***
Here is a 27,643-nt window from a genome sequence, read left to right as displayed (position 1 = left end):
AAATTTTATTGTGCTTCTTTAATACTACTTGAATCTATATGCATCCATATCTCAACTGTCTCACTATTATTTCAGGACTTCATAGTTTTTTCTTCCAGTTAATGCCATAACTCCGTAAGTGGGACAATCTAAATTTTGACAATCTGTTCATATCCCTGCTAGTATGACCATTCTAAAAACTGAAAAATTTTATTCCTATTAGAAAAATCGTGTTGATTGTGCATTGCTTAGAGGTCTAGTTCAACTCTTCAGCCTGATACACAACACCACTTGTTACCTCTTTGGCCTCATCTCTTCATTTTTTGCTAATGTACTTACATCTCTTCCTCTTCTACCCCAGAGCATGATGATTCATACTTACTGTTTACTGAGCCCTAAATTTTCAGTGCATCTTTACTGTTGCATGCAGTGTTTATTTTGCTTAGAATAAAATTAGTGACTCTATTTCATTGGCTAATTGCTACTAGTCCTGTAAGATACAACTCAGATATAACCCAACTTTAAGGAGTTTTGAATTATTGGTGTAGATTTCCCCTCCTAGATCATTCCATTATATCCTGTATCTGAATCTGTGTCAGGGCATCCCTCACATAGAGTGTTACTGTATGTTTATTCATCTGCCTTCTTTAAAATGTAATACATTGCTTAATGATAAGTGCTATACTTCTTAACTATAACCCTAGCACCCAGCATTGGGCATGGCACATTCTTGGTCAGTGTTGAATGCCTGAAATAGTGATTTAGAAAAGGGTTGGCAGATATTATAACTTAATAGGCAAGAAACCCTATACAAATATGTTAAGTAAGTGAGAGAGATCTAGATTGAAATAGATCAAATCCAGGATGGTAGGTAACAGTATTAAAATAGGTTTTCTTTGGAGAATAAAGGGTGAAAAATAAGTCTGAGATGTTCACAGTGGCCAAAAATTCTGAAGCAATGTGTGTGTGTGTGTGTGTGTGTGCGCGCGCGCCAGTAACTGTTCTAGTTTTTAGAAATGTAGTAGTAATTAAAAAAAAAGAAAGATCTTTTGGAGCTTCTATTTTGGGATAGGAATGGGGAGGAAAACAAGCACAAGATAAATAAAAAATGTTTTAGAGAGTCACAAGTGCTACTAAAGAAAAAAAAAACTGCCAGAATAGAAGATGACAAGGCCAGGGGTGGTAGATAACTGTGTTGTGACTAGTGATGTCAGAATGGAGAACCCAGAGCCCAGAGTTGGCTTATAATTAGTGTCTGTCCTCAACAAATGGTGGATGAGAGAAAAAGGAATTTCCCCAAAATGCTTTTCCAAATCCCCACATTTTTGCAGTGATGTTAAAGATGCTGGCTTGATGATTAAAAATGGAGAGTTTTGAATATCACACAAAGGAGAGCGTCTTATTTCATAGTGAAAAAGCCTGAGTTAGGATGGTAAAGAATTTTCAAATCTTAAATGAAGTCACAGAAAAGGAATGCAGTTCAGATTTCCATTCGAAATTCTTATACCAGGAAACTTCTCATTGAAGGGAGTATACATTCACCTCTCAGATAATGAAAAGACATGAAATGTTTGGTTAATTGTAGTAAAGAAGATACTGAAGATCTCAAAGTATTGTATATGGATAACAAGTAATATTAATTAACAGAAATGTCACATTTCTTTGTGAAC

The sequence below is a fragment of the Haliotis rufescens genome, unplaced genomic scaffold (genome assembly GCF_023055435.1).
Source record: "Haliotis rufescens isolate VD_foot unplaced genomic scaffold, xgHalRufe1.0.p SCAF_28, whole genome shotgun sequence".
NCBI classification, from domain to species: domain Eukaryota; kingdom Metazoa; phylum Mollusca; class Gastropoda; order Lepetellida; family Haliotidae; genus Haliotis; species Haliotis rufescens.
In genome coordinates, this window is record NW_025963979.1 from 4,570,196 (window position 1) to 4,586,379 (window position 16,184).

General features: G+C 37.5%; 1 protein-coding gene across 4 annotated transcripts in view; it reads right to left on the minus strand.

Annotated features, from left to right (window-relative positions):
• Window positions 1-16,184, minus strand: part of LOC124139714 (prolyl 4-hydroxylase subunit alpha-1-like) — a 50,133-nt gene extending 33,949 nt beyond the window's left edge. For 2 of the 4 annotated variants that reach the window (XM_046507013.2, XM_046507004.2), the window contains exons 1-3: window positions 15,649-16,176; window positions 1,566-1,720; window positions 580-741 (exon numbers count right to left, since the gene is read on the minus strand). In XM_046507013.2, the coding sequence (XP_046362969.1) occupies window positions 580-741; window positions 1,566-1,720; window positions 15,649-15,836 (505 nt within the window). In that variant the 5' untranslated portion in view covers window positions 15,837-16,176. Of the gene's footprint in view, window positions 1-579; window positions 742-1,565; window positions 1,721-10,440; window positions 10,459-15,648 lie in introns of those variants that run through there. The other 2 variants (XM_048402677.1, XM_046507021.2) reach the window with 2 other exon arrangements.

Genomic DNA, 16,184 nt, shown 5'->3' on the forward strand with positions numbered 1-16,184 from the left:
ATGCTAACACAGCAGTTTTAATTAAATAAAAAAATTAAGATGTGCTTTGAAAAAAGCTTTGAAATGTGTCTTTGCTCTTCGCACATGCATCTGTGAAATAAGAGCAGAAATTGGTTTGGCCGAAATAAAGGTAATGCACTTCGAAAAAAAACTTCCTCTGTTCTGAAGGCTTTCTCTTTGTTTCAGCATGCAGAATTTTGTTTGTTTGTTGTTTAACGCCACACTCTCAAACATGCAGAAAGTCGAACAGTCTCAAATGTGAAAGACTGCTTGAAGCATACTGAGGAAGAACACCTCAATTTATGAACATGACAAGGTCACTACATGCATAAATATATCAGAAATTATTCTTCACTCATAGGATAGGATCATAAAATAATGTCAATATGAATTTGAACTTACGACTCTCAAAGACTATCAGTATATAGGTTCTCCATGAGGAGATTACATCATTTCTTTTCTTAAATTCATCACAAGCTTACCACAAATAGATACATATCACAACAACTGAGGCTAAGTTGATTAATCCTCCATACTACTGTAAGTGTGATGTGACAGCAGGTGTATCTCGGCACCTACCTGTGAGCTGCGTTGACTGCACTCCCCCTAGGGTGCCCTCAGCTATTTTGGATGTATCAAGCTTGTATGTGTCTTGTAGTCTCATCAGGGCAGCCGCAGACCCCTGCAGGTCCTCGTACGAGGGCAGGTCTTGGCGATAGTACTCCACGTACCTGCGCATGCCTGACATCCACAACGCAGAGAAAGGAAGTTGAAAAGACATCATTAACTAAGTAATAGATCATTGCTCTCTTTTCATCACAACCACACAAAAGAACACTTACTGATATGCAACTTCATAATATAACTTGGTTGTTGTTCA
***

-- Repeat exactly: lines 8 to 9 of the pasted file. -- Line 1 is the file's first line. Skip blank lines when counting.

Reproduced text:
Annotated features, from left to right (window-relative positions):
• Window positions 1-16,184, minus strand: part of LOC124139714 (prolyl 4-hydroxylase subunit alpha-1-like) — a 50,133-nt gene extending 33,949 nt beyond the window's left edge. For 2 of the 4 annotated variants that reach the window (XM_046507013.2, XM_046507004.2), the window contains exons 1-3: window positions 15,649-16,176; window positions 1,566-1,720; window positions 580-741 (exon numbers count right to left, since the gene is read on the minus strand). In XM_046507013.2, the coding sequence (XP_046362969.1) occupies window positions 580-741; window positions 1,566-1,720; window positions 15,649-15,836 (505 nt within the window). In that variant the 5' untranslated portion in view covers window positions 15,837-16,176. Of the gene's footprint in view, window positions 1-579; window positions 742-1,565; window positions 1,721-10,440; window positions 10,459-15,648 lie in introns of those variants that run through there. The other 2 variants (XM_048402677.1, XM_046507021.2) reach the window with 2 other exon arrangements.